Thunderbird lives on
Like both Athlon 1.2GHz CPUs we tested last October, the Athlon 1.3GHz and 1.33GHz are based on AMD's "Thunderbird" core originally introduced last June. With Thunderbird, AMD moved the processor's L2 cache onto the core itself. Specifically, AMD's Thunderbird core contains 256K of 16-way set associative memory. By increasing the associativity of the cache, the chances of the processor finding the data it needs in memory is increased. If the processor can't locate the data in cache it must look in system memory, followed by the system hard drive itself. Each instance it can't find the data is referred to as a "miss" and takes extra time. This can eventually lead to stalling the processor entirely.
The final improvement made to the Thunderbird cache is its architecture; unlike the implementation on its original core, Thunderbird uses an exclusive cache architecture. This results in improved space efficiency. For more details on AMD's Thunderbird core, please refer to our performance preview from last year.
Now that 1.33GHz is out of the way, what's next for AMD? Later this year the company plans to release their next iteration of the Athlon core, codenamed "Palomino." While Palomino will be based on a similar 0.18-micron process as today's Thunderbird, the core will be redesigned to lower both power consumption and the amount of heat generated by the processor. Rumors have also circulated claiming that Palomino will boast larger cache sizes and/or longer pipelines, but AMD hasn't confirmed these reports to date.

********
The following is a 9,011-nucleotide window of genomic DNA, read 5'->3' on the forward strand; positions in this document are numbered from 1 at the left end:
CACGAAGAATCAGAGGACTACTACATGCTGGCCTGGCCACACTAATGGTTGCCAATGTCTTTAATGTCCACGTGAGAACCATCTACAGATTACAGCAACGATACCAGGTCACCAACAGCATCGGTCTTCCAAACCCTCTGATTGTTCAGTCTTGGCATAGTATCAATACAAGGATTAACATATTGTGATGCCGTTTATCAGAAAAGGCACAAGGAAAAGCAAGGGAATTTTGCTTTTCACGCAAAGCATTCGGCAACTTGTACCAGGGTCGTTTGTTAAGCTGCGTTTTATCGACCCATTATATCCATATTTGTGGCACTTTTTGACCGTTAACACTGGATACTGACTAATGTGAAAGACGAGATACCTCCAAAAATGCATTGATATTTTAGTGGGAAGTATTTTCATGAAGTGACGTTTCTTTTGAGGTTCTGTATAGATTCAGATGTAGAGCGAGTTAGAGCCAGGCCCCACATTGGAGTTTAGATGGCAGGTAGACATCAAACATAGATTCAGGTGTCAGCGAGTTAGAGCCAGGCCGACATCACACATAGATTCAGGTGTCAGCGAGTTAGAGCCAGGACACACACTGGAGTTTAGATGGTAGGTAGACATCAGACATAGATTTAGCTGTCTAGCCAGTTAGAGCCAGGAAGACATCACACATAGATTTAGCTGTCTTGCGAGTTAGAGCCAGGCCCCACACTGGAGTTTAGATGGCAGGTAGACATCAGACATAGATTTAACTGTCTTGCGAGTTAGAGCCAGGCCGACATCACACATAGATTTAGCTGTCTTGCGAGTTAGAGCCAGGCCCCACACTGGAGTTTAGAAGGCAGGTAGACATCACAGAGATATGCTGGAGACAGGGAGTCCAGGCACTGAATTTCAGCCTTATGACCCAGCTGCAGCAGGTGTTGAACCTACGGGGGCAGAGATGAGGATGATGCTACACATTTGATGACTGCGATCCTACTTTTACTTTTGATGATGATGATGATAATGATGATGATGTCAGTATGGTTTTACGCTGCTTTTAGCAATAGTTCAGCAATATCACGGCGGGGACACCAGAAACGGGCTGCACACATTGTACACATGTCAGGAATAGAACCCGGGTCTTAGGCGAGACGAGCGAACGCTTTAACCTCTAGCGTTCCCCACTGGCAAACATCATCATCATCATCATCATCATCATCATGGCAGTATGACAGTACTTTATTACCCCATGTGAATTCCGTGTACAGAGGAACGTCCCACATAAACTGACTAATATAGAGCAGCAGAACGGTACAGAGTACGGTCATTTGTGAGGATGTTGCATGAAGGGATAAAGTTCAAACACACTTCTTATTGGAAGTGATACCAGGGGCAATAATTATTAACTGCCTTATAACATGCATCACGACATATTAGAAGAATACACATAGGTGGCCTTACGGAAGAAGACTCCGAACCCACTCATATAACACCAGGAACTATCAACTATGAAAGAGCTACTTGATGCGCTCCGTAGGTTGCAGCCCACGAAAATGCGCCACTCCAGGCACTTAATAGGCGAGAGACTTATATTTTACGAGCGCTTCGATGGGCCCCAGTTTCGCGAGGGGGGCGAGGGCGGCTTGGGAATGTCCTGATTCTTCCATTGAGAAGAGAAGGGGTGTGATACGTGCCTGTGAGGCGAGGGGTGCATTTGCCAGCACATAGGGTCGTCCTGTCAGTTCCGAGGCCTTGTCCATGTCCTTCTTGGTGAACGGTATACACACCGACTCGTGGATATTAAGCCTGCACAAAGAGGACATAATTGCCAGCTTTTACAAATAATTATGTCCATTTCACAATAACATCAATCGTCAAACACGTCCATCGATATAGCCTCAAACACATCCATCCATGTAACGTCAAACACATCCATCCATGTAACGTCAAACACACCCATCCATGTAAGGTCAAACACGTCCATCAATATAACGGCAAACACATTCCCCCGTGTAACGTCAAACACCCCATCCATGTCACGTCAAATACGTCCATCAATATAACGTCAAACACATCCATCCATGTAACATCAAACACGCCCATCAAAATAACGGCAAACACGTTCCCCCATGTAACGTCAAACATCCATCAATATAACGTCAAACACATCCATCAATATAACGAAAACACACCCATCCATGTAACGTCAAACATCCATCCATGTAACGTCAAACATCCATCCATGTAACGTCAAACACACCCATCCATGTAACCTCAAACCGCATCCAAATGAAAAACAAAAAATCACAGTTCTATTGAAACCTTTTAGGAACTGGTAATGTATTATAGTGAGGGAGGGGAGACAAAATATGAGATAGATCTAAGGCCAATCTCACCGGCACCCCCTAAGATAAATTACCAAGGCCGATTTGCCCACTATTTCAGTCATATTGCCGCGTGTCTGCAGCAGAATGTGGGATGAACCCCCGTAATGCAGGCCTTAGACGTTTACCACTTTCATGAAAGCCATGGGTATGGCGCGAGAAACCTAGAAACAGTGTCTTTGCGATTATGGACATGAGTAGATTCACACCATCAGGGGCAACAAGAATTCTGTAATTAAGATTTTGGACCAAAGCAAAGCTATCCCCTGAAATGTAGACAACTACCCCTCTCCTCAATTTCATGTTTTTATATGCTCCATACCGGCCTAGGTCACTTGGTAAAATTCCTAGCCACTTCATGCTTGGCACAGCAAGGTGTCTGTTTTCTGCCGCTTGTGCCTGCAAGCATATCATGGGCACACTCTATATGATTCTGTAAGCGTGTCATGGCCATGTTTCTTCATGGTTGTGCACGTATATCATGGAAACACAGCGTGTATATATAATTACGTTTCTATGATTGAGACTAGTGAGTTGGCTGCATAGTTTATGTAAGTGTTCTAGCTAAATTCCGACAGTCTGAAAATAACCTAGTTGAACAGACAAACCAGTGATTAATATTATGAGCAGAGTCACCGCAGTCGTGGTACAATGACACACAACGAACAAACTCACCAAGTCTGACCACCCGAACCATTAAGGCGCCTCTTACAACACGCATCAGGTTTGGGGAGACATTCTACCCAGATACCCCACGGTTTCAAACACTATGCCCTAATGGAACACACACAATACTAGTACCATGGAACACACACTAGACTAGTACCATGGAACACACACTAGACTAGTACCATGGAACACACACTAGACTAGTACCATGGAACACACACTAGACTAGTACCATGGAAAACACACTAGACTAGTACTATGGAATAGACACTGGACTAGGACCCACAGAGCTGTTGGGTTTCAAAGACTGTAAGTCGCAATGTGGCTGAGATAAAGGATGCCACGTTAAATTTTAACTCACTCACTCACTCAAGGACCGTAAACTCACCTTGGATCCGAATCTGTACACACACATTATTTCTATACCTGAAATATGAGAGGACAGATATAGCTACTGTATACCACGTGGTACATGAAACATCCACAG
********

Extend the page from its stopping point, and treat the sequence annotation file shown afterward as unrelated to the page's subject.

While Palomino was originally slated to be introduced this quarter, production has now slipped to the third quarter of this year. According to AMD, Palomino will be launched at speeds of 1.5GHz or higher, opening the door for at least one more Thunderbird launch at 1.4GHz if necessary.
Another system shot
Let's take a look at the latest processor prices for AMD's Athlon line. Keep in mind that these are the prices AMD charges its direct customers in 1,000 unit quantities:
|Athlon Prices in 1,000 unit quantities (source: AMD)
As you can see, prices for Athlon processors below 1.3GHz have remained unchanged from the price cuts implemented earlier this month. In fact, AMD currently prices both processors right in the middle of prices Intel's asking price for its 1.3GHz Pentium 4 (currently priced at $332). At $204 for the 200MHz 1GHz Athlon and $224 for the 266MHz 1GHz Athlon, the AMD CPUs are less expensive than the 1GHz Pentium III by 15% and 7% respectively.
As usual, AMD charges a slight premium for 133MHz parts. Later on in this review, you'll see just how much performance the added 9% in price brings to the table.
If you're looking to purchase a 266MHz Athlon, make sure to read the fine print. Many online retailers refer to 266MHz parts as Athlon "C" to denote the new labeling used by AMD to distinguish processors with the faster bus. You can find more details about this in our 1.2GHz preview from last October.
Shipments of the 1.3GHz and 1.33GHz Athlon have already commenced to both the OEM and retail channels. Unlike the 266MHz 1.2GHz Athlon, supplies of 1.3/1.33GHz processors should begin hitting store shelves any day now (we've already seen numerous reports of 1.3GHz parts in Japan).